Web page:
Far from Heaven is a 2002, Academy Award-nominated film written and directed by Todd Haynes and starring Julianne Moore, Dennis Quaid, Ryan Ward, Dennis Haysbert, and Patricia Clarkson. ... Wild Wild West (1999) is a film directed by Barry Sonnenfeld, starring Will Smith, Kevin Kline (in two roles, Artemus Gordon and President Ulysses S. Grant), Kenneth Branagh and Salma Hayek. ... The Deep End of the Ocean is the title of a 1999 film about an American middle class, suburban family that is torn apart when the youngest son is kidnapped and raised by a mentally ill woman, until he appears at the frontdoor step of his real mother and asks... Hoodlum is a 1997 United Artists film that gives a partially fictional account of the gang war between the Italian/Jewish mafia alliance and the black gangsters of Harlem that took place in the late 1920s and early 1930s. ... The Rainmaker is also a 1995 novel by John Grisham that was made into a 1997 motion picture starring Matt Damon, Danny DeVito, Claire Danes and Jon Voight. ... Devil In a Blue Dress is a 1994 movie starring Denzel Washington, Jennifer Beals, Tom Sizemore and Don Cheadle. ... Canadian Bacon is a 1995 comedy/satire, and the only fictional film written, directed and produced by Michael Moore. ... The Age of Innocence is an Academy Award-winning film released in 1993 by Columbia Pictures, directed by Martin Scorsese and starring Daniel Day-Lewis, Michelle Pfeiffer and Winona Ryder. ... Image used on the Playbill for Lost in Yonkers Lost in Yonkers is a play by Neil Simon that opened on Broadway in 1991. ... Mad Dog and Glory is a 1993 film written by Richard Price and directed by John McNaughton. ... Rambling Rose is a 1991 film set in 1930s Georgia starring Laura Dern and Diane Ladd. ... A Rage in Harlem is a 1991 film starring Forest Whitaker, Robin Givens and Gregory Hines based on Chester Himes novel of the same name. ... Oscar is a movie from 1991 directed by John Landis and starring Sylvester Stallone. ... The Grifters is a 1990 neo-noir film directed by Stephen Frears. ... My Left Foot, is a 1989 film which tells the story of Christy Brown, an Irishman born with cerebral palsy, who can only move his left foot. ... Da is a 1988 film directed by Matt Clark and starring, among others, notable American actors Martin Sheen and Barnard Hughes. ... ¡Three Amigos! is a 1986 comedy western film, produced by George Folsey, Jr. ... The Color of Money was a 1984 novel by American writer Walter Tevis, continuing the story of Fast Eddie Felson from The Hustler (1959). ... Legal Eagles is a 1986 crime dramedy film written and directed by Ivan Reitman, and starring Robert Redford, Debra Winger and Daryl Hannah. ... The National Geographic Society, headquartered in Washington, D.C. in the United States, is one of the worlds largest not-for-profit educational and scientific organizations. ... The Black Cauldron can refer to. ... Spies Like Us is the name of a 1985 comedy film directed by John Landis, starring Chevy Chase, Dan Aykroyd, and Donna Dixon. ... Bolero can mean: Bolero, a dance Bolero, an item of clothing—a short jacket with long sleeves, normally worn by men. ... Ghostbusters is a 1984 sci-fi comedy film about three eccentric New York City parapsychologists. ... Michael Jacksons Thriller is a 14-minute music video for the song of the same name released on December 2, 1983 and directed by John Landis. ... Class is a 1983 American movie that was directed by Lewis Carlino. ... This is an article on the 1983 movie. ... Heavy Metal is a 1981 Canadian animated film from executive producer Leonard Mogel, who also was the publisher of Heavy Metal magazine. ... An American Werewolf in London is a comedy/horror film released in 1981, written and directed by John Landis. ... Stripes is a 1981 American comedy film starring Bill Murray, Harold Ramis, and Warren Oates. ... Heavy metals, in chemistry, are chemical elements of a particular range of atomic weights. ... Airplane! is an American comedy film, first released on 27 June 1980, produced, directed, and written by David Zucker, Jim Abrahams, and Jerry Zucker. ... The Blues Brothers is a 1980 musical comedy directed by John Landis and starring John Belushi and Dan Aykroyd as Joliet Jake and Elwood Blues, characters developed from a Saturday Night Live musical sketch. ... It has been suggested that Saturn 3 (film) be merged into this article or section. ... WHO KNOWS. ... DVD cover Meatballs is a 1979 movie comedy, about a summer-camp. ... This article needs additional references or sources for verification. ... Powers of Ten is a 1977 short documentary film written and directed by Charles Eames and his wife, Ray. ... Once an Eagle is a nine hour American television mini-series released in 1976 and directed by Richard Michaels and E.W. Swackhamer. ... The Shootist is a novel written by Glendon Swarthout, published in 1975. ... Ellery Queen was an American television mystery series that ran for one season from 1975 to 1976 on NBC. It starred Jim Hutton (father of Timothy) as Ellery Queen, and David Wayne as his father, Inspector Richard Queen. ... McQ is a 1974 crime/drama film starring John Wayne, Eddie Albert, Diana Muldaur, and Colleen Dewhurst. ... Cahill U.S. Marshal is a 1973 Western film starring John Wayne as a driven lawman in a black hat. ... The Rookies was a television series running from 1972 until 1976. ... The Bridge at Remagen is a war film released in 1969. ... Guns of the Magnificent Seven (1969) is the second sequel to the seminal western The Magnificent Seven ( itself based on Kurosawas Seven Samurai). ... True Grit by Charles Portis first appeared as a 1968 short story in The Saturday Evening Post. ... Released at the height of the hippie era, the film I Love You, Alice B. Toklas, based on a book (?), tells the story of one Harold Fine (Peter Sellers), a self-described square lawyer, and his theatrical mother. ... This article is about the 1967 film. ... Return of the Seven(1966) aka Return of the Magnificent Seven is the belated first sequel to the 1960 seminal western The Magnificent Seven. ... Soundtrack album for the film version starring Dean Martin. ... The Big Valley was a television Western which ran on ABC from 1965 through 1969. ... The Sons of Katie Elder is a 1965 western film directed by Henry Hathaway and starring John Wayne and Dean Martin. ... The Hallelujah Trail is a 1965 Western spoof directed by John Sturges and starring Burt Lancaster and Lee Remick. ... Baby the Rain Must Fall is a 1965 Robert Mulligan film starring Lee Remick and Steve McQueen. ... The National Geographic Society, headquartered in Washington, D.C. in the United States, is one of the worlds largest not-for-profit educational and scientific organizations. ... The Carpetbaggers is the title of a 1961 bestselling novel by Harold Robbins, which was adapted into a 1964 film of the same title. ... The World of Henry Orient is a 1964 comedy film directed by George Roy Hill. ... The Great Escape, written by James Clavell, W.R. Burnett, and Walter Newman (uncredited), and directed by John Sturges is a popular 1963 World War II film, based on a true story about Allied prisoners of war with a record for escaping from German prisoner-of-war camps. ... 1963 film Hud with Paul Newman Hud is a 1963 film which tells the story of a modern-day cowboy who conflicts with his father over the best way to keep their ranch from dying. ... To Kill a Mockingbird is a 1962 film directed by Robert Mulligan and based on the novel of the same name by Harper Lee. ... Birdman of Alcatraz is a 1962 film starring Burt Lancaster and directed by John Frankenheimer. ... The Comancheros is a 1961 western film directed by Michael Curtiz and starring John Wayne and Stuart Whitman. ... The Young Doctors is a 1961 film starring Ben Gazzara, Fredric March, Ina Balin, Eddie Albert, Phyllis Love, Aline MacMahon, George Segal and Dolph Sweet. ... The Magnificent Seven is a 1960 western film directed by John Sturges about a group of hired gunmen tasked with protecting a Mexican village from bandits. ... The Rat Race is a 1960 film (not to be confused with Rat Race of 2001) directed by Robert Mulligan starring Tony Curtis and Debbie Reynolds. ... Gods Little Acre is a 1933 novel by Erskine Caldwell, which was filmed in 1958 by director Anthony Mann and lensed in black and white by master cameraman Ernie Haller [[1]]. The novel was so controversial that a literary board in New York attempted to censor it, leading to... The Tin Star is a 1957 American western movie directed by Anthony Mann and starring Henry Fonda and Anthony Perkins, in one of Perkins first roles. ... Sweet Smell of Success is a 1957 film which tells the story of a powerful newspaper columnist who uses his connections to ruin his sisters relationship with a man he deems inappropriate. ... The Ten Commandments is a 1956 motion picture dramatizing the Biblical story of Moses, an Egyptian prince-turned deliverer of the Hebrew slaves. ... The Man with the Golden Arm is a 1955 film which tells the story of a heroin addict who got clean while in prison but struggles to stay straight in the outside world. ... The cast of radios Gunsmoke: Howard McNear (Doc), William Conrad (Matt), Georgia Ellis (Kitty) and Parley Baer (Chester) Gunsmoke is an American radio and television Western drama series created by director Norman MacDonnell and writer John Meston. ... Cat-Women of the Moon is a 1953 Science fiction 3-D film directed by Arthur Hilton. ... Robot Monster is a 1953 science fiction B-movie made in 3-D. Like the more famous Plan 9 from Outer Space it is known in bad-film fandom for being so bad, its good and has the dubious honor of being considered one of the Worst films ever... Sudden Fear is a 1952 film noir which tells the story of an actor who attempts to seduce a female film director in order to prove to her that he can play a romantic lead. ...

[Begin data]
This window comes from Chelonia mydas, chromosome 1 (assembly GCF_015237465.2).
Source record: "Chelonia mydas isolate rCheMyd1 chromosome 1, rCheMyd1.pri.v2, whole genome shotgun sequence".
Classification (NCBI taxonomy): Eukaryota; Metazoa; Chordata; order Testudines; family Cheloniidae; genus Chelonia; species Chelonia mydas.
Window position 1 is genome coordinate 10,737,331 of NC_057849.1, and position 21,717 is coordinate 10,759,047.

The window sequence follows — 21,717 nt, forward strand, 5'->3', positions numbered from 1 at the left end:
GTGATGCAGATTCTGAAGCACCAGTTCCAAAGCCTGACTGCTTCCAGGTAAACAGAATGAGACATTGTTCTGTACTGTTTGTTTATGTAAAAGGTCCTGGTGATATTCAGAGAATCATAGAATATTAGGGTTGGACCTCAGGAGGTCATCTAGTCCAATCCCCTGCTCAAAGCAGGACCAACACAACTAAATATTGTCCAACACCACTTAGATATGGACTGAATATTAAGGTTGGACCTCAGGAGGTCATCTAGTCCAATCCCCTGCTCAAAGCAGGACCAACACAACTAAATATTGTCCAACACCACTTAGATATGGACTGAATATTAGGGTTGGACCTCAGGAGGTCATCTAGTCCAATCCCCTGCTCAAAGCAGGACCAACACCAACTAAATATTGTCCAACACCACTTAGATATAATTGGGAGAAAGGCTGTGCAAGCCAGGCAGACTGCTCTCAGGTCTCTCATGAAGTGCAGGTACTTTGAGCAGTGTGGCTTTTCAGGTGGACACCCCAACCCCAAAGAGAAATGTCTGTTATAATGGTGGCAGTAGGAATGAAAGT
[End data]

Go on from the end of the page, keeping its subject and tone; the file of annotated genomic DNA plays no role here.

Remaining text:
Works for Broadway theater